Even the most musically challenged can sing a few bars of "New York, New York." Frank Sinatra has a knack for making a song memorable. In this hour of To the Best of Our Knowledge, the toe-tapping favorites of American popular song. From the banjo-picking of Steven Foster to the laments of Patsy Cline - why some tunes become unforgettable.
Frank Sinatra biographer Donald Clarke tells Steve Paulson that the young Frank Sinatra exerted a strong sexual pull on his female fans; used his voice as an instrument; and through artful phrasing made songs uniquely his own. Clarke's book is "All or Nothing at All: A Life of Frank Sinatra."SEGMENT 2:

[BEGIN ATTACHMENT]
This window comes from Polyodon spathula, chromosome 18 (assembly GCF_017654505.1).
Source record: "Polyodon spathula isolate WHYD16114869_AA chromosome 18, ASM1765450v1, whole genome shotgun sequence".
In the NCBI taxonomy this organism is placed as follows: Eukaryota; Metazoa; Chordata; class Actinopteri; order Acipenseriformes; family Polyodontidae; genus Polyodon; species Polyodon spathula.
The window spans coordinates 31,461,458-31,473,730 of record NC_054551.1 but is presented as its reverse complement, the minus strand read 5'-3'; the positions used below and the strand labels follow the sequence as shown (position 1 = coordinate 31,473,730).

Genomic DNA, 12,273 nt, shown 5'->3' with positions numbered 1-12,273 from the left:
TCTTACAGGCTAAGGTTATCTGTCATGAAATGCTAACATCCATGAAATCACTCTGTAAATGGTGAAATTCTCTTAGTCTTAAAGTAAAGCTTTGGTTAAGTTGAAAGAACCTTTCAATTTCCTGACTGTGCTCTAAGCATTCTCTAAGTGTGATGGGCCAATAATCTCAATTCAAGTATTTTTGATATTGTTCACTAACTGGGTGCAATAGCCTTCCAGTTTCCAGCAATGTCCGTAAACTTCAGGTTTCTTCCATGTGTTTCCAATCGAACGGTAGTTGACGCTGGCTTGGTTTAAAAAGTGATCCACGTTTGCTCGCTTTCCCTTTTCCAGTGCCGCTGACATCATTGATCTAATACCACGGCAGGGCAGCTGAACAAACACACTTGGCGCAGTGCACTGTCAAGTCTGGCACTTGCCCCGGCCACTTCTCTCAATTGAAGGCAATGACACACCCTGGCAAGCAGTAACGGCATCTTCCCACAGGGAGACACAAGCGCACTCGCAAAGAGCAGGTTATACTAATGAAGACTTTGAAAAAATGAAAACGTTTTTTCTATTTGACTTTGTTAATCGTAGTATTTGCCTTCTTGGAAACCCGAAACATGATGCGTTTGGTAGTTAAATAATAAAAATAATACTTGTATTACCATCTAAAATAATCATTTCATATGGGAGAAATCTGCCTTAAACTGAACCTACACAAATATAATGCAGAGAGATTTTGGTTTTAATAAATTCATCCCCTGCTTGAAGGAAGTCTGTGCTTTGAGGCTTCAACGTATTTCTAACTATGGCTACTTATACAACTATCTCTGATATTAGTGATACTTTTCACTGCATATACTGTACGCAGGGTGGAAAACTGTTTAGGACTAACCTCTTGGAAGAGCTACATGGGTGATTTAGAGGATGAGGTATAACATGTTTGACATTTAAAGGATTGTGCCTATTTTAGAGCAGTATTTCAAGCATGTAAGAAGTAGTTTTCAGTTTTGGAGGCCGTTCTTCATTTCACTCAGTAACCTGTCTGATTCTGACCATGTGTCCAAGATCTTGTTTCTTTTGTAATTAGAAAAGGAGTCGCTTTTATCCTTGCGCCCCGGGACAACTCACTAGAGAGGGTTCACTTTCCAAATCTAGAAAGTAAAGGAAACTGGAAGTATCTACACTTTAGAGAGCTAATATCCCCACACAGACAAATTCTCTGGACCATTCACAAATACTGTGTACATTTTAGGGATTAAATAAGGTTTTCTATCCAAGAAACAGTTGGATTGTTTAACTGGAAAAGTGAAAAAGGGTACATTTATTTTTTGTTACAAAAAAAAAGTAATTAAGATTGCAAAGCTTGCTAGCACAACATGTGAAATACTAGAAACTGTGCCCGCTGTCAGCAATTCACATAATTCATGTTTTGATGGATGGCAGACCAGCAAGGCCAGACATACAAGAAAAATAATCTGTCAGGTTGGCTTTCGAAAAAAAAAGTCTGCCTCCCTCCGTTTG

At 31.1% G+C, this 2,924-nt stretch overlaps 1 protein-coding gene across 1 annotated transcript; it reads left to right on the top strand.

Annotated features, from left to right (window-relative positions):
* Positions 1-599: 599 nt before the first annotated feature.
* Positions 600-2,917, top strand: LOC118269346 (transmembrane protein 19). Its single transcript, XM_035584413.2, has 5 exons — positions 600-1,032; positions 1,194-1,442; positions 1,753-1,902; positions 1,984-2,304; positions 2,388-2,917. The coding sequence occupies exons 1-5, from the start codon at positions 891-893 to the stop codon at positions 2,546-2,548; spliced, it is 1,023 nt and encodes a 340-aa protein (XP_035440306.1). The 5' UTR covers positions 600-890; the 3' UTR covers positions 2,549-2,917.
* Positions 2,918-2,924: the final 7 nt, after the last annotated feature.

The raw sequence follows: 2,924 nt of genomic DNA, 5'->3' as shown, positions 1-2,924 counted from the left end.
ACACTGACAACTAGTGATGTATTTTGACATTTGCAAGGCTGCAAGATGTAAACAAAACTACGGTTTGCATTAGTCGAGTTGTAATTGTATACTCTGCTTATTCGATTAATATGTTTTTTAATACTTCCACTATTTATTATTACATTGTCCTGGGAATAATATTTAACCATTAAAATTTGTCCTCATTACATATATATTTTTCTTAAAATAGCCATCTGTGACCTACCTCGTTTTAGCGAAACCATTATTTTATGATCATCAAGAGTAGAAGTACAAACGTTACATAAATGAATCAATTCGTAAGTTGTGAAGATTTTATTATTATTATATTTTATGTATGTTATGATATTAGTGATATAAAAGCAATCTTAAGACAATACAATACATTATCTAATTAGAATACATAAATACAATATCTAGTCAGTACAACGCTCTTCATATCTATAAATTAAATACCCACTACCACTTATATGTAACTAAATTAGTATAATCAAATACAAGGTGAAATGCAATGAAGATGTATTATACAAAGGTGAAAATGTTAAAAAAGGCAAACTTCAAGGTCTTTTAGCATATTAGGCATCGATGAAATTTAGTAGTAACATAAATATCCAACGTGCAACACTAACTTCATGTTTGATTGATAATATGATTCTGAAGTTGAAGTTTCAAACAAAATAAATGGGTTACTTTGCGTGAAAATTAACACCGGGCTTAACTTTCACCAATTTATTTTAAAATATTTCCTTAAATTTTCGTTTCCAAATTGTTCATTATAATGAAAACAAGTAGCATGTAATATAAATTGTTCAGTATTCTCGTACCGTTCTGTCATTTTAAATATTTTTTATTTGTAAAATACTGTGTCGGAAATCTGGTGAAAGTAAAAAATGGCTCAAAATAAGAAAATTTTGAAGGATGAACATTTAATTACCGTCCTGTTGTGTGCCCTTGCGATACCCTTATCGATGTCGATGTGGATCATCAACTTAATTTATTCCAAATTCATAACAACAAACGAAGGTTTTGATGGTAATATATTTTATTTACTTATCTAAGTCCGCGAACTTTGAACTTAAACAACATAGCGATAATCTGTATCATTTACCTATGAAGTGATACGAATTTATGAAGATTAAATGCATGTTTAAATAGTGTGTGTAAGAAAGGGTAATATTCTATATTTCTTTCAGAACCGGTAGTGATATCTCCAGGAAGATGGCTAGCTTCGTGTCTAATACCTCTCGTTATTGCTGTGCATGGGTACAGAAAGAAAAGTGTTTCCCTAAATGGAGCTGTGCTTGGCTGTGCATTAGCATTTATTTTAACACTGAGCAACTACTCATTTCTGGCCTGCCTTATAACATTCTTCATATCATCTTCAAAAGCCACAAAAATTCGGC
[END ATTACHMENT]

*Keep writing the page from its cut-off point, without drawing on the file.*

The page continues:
Ken Emerson is the author of "Doo Dah! Stephen Foster and the Rise of American Popular Culture." He tells Jim Fleming that Foster was America's first professional song writer; that he had sympathy for African-Americans while sharing the racism of his age; and that he blended musical forms and themes from many cultures to create American popular music.SEGMENT 3:
Nicholas Dawidoff is the author of "In the Country of Country." He tells Steve Paulson that he admires the stalwarts of coutry music -- Johnny Cash, Merle Haggard, George Jones, Patsy Cline -- for their emotional honesty. He thinks the soul is missing from modern mass-audience Hot country. Also, Gavin Edwards explicates mis-heard song lyrics with Jim Fleming. Edwards is the author of "'Scuse Me While I Kiss This Guy," and "When A Man Loves A Walnut."Cassette copies are available at 1-800-747-7444. Ask for program number 98-02-08-C.
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